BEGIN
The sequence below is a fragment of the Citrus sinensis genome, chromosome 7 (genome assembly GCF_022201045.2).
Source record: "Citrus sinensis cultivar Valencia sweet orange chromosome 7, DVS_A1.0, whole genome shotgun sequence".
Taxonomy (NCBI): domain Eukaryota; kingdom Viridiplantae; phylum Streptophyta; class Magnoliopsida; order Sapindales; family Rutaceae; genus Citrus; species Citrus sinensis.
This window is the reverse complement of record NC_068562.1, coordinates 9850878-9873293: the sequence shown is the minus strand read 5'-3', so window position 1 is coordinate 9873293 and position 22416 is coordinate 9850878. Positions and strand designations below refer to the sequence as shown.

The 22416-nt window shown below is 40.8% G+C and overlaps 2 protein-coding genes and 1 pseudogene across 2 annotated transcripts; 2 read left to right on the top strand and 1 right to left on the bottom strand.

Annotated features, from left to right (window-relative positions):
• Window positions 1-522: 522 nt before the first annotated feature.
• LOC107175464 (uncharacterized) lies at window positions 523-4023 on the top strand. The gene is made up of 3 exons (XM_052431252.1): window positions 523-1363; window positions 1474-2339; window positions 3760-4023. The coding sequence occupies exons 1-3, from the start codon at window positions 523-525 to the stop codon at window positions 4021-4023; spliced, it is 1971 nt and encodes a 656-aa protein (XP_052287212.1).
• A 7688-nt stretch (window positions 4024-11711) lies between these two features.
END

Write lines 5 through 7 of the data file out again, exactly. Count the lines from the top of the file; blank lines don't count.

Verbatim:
The 22416-nt window shown below is 40.8% G+C and overlaps 2 protein-coding genes and 1 pseudogene across 2 annotated transcripts; 2 read left to right on the top strand and 1 right to left on the bottom strand.

Annotated features, from left to right (window-relative positions):
• Window positions 1-522: 522 nt before the first annotated feature.